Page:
August 2018 Market Update

— Aug 23, 2018


Facebook hit the headlines during July when its shares tumbled by over 20% on news of slowing growth in new users during the last quarter. This was a drop in value in one day of over $100 billion.

We do not own Facebook shares directly, nor are we making any comment on its future prospects as an investment. Rather we mention this as both a classic example of the ever increasing short termism prevalent in today’s financial markets and a reminder of the danger to private investors of listening to media news headlines.

In point of fact, despite this blip Facebook shares are still up over the past year, something the media, with their obsession on reporting bad news, failed to mention.

It may surprise some to find that research suggests that up to 9 out of every 10 trades are now done automatically by pre determined computer programmes without any human judgement or influence, and consequently the average holding period for stocks nowadays is often measured in seconds rather than months or years.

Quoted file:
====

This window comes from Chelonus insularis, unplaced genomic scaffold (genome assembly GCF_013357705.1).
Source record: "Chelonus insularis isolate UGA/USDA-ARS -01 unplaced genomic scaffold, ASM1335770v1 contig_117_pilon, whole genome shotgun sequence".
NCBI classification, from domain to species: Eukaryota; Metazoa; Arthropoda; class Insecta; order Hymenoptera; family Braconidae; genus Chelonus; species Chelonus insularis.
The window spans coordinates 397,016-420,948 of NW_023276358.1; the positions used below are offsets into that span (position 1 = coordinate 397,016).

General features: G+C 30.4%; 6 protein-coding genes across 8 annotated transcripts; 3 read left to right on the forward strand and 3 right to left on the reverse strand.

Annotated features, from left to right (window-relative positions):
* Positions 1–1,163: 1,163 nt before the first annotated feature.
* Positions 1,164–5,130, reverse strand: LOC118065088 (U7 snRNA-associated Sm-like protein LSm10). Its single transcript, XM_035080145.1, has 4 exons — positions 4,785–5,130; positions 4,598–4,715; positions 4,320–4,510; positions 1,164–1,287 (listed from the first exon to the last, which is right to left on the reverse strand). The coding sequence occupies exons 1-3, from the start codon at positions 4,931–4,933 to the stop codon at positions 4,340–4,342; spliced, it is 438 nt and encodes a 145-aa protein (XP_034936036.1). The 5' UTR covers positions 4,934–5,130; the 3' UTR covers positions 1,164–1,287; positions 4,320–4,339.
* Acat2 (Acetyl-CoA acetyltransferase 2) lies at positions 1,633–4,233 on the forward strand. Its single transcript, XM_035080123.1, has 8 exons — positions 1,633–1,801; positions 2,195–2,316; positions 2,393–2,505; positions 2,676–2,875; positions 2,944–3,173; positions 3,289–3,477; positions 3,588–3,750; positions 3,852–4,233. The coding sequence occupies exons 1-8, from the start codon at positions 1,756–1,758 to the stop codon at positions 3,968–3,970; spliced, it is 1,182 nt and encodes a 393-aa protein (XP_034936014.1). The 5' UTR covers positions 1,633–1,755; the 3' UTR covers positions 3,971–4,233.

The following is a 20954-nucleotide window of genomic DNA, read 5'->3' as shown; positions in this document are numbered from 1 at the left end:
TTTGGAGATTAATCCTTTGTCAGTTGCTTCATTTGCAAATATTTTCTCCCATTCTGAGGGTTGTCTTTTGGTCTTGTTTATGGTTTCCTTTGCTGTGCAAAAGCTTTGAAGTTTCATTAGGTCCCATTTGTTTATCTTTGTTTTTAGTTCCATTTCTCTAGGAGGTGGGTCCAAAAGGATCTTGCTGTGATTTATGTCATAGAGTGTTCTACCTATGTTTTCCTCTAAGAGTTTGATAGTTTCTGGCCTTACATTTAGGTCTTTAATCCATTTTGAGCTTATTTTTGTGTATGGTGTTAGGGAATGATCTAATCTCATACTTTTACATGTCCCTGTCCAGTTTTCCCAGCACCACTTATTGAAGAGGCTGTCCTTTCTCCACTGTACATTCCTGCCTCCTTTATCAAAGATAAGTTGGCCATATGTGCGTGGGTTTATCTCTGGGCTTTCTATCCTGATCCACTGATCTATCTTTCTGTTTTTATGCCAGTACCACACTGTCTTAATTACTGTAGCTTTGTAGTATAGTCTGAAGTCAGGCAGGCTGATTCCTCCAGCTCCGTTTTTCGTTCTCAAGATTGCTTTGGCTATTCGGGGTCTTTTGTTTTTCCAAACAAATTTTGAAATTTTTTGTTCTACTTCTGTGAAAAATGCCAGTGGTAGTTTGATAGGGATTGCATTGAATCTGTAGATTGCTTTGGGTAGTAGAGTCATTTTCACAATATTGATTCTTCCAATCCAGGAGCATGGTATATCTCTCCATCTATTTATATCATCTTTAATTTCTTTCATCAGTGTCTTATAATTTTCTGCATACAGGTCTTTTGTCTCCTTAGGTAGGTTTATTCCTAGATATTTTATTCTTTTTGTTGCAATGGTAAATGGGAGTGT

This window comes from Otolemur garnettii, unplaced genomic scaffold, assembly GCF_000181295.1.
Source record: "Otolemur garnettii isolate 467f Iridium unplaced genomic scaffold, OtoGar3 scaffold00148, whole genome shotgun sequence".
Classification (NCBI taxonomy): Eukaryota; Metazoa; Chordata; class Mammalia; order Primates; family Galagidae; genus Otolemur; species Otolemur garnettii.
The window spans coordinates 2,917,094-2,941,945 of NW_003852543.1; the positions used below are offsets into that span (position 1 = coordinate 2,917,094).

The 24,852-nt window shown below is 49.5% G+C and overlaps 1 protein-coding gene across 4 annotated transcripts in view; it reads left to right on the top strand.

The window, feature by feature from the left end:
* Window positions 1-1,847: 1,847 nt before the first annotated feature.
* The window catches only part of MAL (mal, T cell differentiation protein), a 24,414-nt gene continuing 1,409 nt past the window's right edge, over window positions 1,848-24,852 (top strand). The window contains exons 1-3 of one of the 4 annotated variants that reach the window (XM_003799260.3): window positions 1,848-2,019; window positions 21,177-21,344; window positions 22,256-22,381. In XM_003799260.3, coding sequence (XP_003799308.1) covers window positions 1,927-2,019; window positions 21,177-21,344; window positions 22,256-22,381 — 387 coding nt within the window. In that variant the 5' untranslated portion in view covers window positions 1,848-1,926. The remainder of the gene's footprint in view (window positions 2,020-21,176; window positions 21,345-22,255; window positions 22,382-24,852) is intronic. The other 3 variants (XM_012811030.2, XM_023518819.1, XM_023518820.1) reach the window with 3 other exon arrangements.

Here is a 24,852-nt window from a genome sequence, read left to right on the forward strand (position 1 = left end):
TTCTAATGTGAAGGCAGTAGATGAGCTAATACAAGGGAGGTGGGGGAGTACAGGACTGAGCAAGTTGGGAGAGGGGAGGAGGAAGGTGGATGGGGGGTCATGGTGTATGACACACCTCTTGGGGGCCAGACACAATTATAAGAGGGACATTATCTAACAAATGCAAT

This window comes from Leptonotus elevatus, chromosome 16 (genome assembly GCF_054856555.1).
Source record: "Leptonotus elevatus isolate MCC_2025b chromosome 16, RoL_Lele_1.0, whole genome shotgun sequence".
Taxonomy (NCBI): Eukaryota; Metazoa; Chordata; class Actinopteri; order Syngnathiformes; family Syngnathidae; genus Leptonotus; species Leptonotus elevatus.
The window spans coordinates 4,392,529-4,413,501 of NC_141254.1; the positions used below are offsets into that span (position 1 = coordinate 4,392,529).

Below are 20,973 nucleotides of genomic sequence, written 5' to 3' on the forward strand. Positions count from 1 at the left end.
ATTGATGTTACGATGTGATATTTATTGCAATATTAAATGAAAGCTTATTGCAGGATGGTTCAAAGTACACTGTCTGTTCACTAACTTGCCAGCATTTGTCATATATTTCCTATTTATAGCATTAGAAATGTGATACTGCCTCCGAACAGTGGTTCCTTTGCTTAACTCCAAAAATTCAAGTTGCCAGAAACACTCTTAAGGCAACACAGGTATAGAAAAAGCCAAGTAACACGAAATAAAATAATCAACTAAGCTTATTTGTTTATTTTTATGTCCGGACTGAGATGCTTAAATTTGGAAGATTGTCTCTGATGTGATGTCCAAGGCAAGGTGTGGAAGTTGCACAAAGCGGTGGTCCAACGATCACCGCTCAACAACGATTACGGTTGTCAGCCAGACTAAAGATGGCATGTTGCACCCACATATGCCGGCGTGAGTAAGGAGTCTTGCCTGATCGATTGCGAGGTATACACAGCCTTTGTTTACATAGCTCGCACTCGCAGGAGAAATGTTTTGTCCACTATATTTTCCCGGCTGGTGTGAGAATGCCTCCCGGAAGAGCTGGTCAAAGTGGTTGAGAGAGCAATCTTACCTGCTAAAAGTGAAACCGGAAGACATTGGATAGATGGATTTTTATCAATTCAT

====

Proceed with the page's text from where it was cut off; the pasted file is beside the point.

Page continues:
Improvements in technology have resulted in much lower transaction costs and faster trading speeds. Coupled with new products that enable investors to move in and out of asset classes instantly, this may at first glance all seem a boon for investors.

However in reality all that this frantic activity really does is increase volatility in individual stocks, resulting in much more trading activity and thus actually increasing expenses for active funds and ultimately reducing investment performance.

It also creates an even greater danger for private investors: that they are more easily scared out of holding their long term investments. The temptation to sell in the face of constant dire news headlines is real and can be overwhelming, particularly if you monitor your investments almost daily (which is precisely the reason we would not recommend you doing so).

Couple this temptation to sell with the enabling power of technology to easily make sales creates a potential recipe for disaster. The big gains are made by holding over the long term, and much more money is lost by being out of markets than through any short term fall in prices, which are temporary and all part of the investment journey.